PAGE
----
Applications: Land cover analysis, precision agriculture, geological surveying, urban development

Operator: BLMIT

Sensor Type: Optical

Highest Resolution: 4m

Widest swath width: 600km

Number of Bands/Modes: 4

Launched: 28th Oct 2005, Jan 2009

Nationality: Chinese

Revisit Interval: 3 days

Data and Resources

Additional Info

Name China DMC+4
Parameters Measured Wavelengths
Sensor Type Green (0.52-0.60um), Red (0.63-0.69um), NIR (0.77-0.90um), PAN (0.50-0.80um)
Purpose The mission addresses a range of applications in high-resolution mapping and disaster monitoring, including land cover analysis for the Chinese territories, precision agriculture, geological surveying, urban development.
Applications Land cover analysis, precision agriculture, geological surveying, urban development.
Data Cost and Access Public - Subject to costing
Start Date of Collection 2005-10-28
End Date of Collection 2009-01-01
Spatial Resolution (meters) 4
Frequency of Collection {3}
Data Format GeoTIFF
Distributor contact
Lineage The DMC concept arose from the recommendations of the United Nations UniSpace-III conference in July 1999 (Vienna, Austria), which recommended that space agencies should seek ways of coordinating activities in space to better monitor natural disasters, and provide information for disaster relief response planning. SSTL worked to build a coordinated constellation that could achieve the goal of daily repeat imaging anywhere in the world. To do this it had to convince a group of international clients to each purchase a DMC satellite and to agree to work together in a phased orbit. The credibility of the program was greatly enhanced by the support from the British National Space Centre (BNSC) which awarded a MOSAIC grant that enabled SSTL to build a UK satellite. The extraordinary project to bring many nations together to create a working constellation in space has been a huge success. New satellites with enhanced capabilities are being added as the first ones reach the end of life, and new members are joining. Bejing-1 mission is regarded as the first of the next-generation DMC missions.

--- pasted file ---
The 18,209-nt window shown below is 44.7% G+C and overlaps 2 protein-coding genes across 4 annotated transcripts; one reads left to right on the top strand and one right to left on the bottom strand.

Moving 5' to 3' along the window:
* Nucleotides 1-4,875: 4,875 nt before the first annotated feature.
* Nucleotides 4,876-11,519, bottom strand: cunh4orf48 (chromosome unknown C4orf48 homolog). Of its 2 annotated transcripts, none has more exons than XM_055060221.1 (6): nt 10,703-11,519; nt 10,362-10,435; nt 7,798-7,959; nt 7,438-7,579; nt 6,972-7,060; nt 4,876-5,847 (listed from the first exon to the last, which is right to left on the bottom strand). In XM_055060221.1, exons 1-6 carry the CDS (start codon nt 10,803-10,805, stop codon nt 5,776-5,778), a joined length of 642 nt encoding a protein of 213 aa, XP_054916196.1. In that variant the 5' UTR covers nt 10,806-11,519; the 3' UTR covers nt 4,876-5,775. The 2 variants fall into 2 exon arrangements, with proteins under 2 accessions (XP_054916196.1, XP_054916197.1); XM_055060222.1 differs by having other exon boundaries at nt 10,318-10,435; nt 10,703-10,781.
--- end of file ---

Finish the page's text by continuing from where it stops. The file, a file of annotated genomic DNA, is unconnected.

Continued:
Additional Information The Beijing-1 microsatellite (formerly China DMC+4) is a cooperative Earth observation project of SSTL (Surrey Satellite Technology Ltd.), UK, and the Beijing LandView Mapping Information Technology Company Ltd (BLMIT) within the framework of DMC (Disaster Monitoring Constellation). The project is funded by the Chinese Ministry of Science & Technology, Beijing. It combines SSTL's standard Disaster Monitoring Constellation (DMC) multispectral camera with a high resolution panchromatic imager. BLMIT is a private company established to manage the commercial data distribution and services of Beijing-1. The project comprised also the installation in Beijing of a Mission Control Center, consisting of an S-band ground station and associated control systems, and the support to the customer payload data X-band ground station. The DMC consortium comprises a partnership between organizations in Algeria, China, Nigeria, Turkey and the United Kingdom. Along with SSTL, each organization has built an advanced yet low-cost Earth observation micro-satellite to form the first ever constellation specifically designed and dedicated to monitoring natural and man-made disasters.